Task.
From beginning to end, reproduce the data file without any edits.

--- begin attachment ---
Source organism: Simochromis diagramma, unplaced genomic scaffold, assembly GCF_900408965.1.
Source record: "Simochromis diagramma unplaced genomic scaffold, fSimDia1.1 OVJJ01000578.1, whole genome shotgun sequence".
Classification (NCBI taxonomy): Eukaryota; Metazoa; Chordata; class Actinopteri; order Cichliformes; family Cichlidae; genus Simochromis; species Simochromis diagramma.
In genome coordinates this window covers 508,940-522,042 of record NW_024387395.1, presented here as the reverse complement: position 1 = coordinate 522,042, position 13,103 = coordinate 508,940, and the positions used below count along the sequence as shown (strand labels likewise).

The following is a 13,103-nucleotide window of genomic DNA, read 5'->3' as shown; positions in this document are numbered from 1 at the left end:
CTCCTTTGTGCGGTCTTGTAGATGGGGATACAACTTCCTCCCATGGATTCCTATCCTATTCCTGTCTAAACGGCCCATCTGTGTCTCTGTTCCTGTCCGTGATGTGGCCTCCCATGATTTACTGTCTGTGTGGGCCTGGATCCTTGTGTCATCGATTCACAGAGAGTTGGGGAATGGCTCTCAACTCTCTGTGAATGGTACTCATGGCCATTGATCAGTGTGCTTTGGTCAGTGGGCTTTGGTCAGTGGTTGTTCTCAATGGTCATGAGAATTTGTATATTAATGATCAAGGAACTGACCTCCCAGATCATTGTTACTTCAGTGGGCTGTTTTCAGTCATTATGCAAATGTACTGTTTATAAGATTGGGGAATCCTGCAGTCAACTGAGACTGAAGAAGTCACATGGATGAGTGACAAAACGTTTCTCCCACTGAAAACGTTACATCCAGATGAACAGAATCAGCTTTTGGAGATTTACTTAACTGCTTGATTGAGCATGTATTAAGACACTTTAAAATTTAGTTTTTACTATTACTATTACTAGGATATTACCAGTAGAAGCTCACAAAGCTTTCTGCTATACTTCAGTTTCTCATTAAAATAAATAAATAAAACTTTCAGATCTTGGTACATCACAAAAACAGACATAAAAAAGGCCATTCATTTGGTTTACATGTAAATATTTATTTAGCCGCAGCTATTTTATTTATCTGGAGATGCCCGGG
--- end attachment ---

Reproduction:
Source organism: Simochromis diagramma, unplaced genomic scaffold, assembly GCF_900408965.1.
Source record: "Simochromis diagramma unplaced genomic scaffold, fSimDia1.1 OVJJ01000578.1, whole genome shotgun sequence".
Classification (NCBI taxonomy): Eukaryota; Metazoa; Chordata; class Actinopteri; order Cichliformes; family Cichlidae; genus Simochromis; species Simochromis diagramma.
In genome coordinates this window covers 508,940-522,042 of record NW_024387395.1, presented here as the reverse complement: position 1 = coordinate 522,042, position 13,103 = coordinate 508,940, and the positions used below count along the sequence as shown (strand labels likewise).

The following is a 13,103-nucleotide window of genomic DNA, read 5'->3' as shown; positions in this document are numbered from 1 at the left end:
CTCCTTTGTGCGGTCTTGTAGATGGGGATACAACTTCCTCCCATGGATTCCTATCCTATTCCTGTCTAAACGGCCCATCTGTGTCTCTGTTCCTGTCCGTGATGTGGCCTCCCATGATTTACTGTCTGTGTGGGCCTGGATCCTTGTGTCATCGATTCACAGAGAGTTGGGGAATGGCTCTCAACTCTCTGTGAATGGTACTCATGGCCATTGATCAGTGTGCTTTGGTCAGTGGGCTTTGGTCAGTGGTTGTTCTCAATGGTCATGAGAATTTGTATATTAATGATCAAGGAACTGACCTCCCAGATCATTGTTACTTCAGTGGGCTGTTTTCAGTCATTATGCAAATGTACTGTTTATAAGATTGGGGAATCCTGCAGTCAACTGAGACTGAAGAAGTCACATGGATGAGTGACAAAACGTTTCTCCCACTGAAAACGTTACATCCAGATGAACAGAATCAGCTTTTGGAGATTTACTTAACTGCTTGATTGAGCATGTATTAAGACACTTTAAAATTTAGTTTTTACTATTACTATTACTAGGATATTACCAGTAGAAGCTCACAAAGCTTTCTGCTATACTTCAGTTTCTCATTAAAATAAATAAATAAAACTTTCAGATCTTGGTACATCACAAAAACAGACATAAAAAAGGCCATTCATTTGGTTTACATGTAAATATTTATTTAGCCGCAGCTATTTTATTTATCTGGAGATGCCCGGG